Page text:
Pension Offers Manhattan Apartment Tower
A pension fund is offering a renovated apartment tower in Midtown Manhattan— the largest multi-family listing in the city since tighter rent restrictions were imposed on regulated units.
The 392-unit building, at 10 East 29th Street, is valued at roughly $380 million, or $969,000/unit. At that price, the buyer’s initial annual yield would be about 4%. Eastdil Secured is representing the owner, Los Angeles County Employees, which is being advised by Invesco Real Estate of Dallas.
While the new rent regulations have depressed multi-family sales, Invesco could benefit because all but four of its apartments carry market rents and therefore aren’t subject to the restrictions. Given the dampened interest in regulated properties, some think market-rate buildings might now command a premium.
The pension fund’s 48-story property, which is 98% occupied, is on the south side of East 29th Street, between Fifth and Madison Avenues in the so-called NoMad neighborhood (North of Madison Square Park).
The building, called Instrata NoMad, was completed in 1999. Lacera purchased the property for $300 million, or $743,000/unit, at yearend 2012, when it was known as the Madison Belvedere and had 404 units. Studley brokered the sale for Rose Associates of New York.
The pension fund updated the apartments, building systems and common areas. Units range in size from studios to three bedrooms and feature hardwood floors, stone counters, stainless-steel appliances and washer/dryers. Amenities include a fitness center, a courtyard, bicycle and storage facilities, a children’s playroom, concierge service and a rooftop deck and lounge.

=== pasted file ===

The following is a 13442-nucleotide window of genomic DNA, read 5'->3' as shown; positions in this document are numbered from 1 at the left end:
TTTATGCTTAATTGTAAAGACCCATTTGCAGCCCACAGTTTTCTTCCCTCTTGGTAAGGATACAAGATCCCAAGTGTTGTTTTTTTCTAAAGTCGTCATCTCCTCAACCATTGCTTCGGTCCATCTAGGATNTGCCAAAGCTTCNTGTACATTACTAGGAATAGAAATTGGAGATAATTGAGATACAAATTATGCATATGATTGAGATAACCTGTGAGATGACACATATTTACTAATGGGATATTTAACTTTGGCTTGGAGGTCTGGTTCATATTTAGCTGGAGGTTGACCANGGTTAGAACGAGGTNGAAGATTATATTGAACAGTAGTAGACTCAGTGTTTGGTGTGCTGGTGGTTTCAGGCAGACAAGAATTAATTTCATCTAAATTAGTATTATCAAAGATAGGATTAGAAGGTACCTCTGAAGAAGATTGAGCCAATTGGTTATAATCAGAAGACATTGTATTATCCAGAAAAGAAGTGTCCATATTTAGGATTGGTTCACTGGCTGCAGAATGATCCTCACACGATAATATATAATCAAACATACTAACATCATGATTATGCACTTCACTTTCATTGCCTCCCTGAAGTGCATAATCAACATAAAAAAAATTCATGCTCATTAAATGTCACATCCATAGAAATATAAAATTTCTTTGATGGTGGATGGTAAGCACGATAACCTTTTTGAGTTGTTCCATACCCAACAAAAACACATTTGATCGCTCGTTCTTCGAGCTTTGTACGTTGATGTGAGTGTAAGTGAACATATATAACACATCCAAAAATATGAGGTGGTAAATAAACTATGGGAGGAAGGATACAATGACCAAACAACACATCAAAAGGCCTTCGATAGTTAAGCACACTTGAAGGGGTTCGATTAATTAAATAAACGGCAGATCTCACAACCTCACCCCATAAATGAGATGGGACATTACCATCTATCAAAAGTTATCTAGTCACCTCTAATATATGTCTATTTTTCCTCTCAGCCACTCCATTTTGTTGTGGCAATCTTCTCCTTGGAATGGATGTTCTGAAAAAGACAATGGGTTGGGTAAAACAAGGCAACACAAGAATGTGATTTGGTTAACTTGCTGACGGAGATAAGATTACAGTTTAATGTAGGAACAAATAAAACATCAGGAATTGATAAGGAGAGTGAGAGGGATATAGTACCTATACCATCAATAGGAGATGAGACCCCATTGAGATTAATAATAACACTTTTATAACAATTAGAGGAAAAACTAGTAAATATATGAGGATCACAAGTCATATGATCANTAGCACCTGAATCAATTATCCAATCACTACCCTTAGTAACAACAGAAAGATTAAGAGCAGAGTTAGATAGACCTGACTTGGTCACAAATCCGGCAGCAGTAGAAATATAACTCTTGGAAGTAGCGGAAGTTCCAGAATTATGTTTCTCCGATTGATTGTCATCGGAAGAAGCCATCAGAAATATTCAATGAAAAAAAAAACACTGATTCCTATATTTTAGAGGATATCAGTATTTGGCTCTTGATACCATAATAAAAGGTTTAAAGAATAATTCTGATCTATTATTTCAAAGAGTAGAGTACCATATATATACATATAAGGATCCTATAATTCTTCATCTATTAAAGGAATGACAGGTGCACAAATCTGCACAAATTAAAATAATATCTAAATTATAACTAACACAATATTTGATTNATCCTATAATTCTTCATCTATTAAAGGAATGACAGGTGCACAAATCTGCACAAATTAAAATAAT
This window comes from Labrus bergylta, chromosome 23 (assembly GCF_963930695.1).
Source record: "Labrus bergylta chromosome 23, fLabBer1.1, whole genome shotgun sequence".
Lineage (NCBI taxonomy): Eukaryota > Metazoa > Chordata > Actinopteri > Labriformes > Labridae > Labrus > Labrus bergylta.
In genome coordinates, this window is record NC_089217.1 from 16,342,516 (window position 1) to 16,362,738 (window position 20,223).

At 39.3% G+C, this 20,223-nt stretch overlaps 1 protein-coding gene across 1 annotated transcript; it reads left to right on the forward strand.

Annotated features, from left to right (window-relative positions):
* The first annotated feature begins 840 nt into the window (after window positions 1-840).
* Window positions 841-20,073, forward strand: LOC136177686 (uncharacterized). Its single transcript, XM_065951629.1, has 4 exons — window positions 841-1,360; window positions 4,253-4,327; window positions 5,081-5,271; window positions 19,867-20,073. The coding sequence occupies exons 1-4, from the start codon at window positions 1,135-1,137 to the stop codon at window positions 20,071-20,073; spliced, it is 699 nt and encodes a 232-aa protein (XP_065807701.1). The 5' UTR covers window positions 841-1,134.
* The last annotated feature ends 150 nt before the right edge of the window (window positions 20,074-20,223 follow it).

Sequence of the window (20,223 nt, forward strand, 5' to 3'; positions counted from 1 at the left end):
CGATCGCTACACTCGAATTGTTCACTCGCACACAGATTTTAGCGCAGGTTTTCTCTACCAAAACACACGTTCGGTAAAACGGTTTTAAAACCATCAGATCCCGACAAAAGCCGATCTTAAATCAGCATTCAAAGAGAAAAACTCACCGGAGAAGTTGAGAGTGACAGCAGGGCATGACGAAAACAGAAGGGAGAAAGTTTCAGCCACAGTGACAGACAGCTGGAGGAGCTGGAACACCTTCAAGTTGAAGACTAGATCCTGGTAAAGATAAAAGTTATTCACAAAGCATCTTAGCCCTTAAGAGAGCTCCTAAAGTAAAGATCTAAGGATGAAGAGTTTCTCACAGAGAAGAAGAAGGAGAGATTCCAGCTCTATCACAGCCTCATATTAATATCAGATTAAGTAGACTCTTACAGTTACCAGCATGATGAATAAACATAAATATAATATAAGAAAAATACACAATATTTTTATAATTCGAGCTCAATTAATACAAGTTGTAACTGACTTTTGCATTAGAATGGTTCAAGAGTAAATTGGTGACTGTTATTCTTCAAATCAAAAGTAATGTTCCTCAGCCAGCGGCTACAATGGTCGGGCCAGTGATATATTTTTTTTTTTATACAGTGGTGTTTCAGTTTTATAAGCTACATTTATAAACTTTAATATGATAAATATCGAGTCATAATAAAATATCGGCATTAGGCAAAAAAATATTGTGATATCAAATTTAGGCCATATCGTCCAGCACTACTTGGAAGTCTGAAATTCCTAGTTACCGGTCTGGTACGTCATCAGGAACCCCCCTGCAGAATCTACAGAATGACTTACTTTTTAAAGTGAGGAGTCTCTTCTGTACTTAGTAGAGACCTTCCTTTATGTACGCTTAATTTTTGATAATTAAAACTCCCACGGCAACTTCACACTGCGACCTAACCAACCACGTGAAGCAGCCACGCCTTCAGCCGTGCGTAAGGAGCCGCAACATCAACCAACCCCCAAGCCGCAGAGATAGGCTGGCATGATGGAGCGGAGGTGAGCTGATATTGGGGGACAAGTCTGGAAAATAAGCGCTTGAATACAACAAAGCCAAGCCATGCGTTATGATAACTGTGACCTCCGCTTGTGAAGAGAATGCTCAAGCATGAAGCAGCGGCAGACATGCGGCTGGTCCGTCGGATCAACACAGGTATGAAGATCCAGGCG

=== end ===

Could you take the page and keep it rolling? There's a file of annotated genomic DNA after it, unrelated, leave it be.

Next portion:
The property, among the tallest apartment towers south of 30th Street, has 360-degree views.
The law enacted by the State of New York last month makes it significantly harder for owners to raise rents and convert the roughly 1 million rent-stabilized or rent-controlled apartments to market rates.
Previously, landlords could raise rents by as much as 20% when tenants vacated and by 6% after renovations, and could remove units from restrictions entirely once rents reached $2,775. Now, rents cannot be hiked upon vacancies and can be raised by only 2% following renovations. What’s more, the $2,775 threshold for removal from the restrictions was eliminated.
Tenants’ groups have hailed the new rules, but owners contend that repairs and improvements will no longer be economical and that business plans based on gradually converting units to market rates are no longer feasible.
Blackstone, for example, recently halted renovation work at the massive Stuyvesant Town apartment complex, Crain’s New York Business reported. “In light of the recent legislation, we are in the process of evaluating capital investments at Stuy Town,” a Blackstone spokeswoman told the publication.
The anticipated enactment of the new law depressed sales in New York City. Some $2.7 billion of apartments traded in the first half, down 38% from $4.4 billion a year earlier, according to Real Estate Alert’s Deal Database.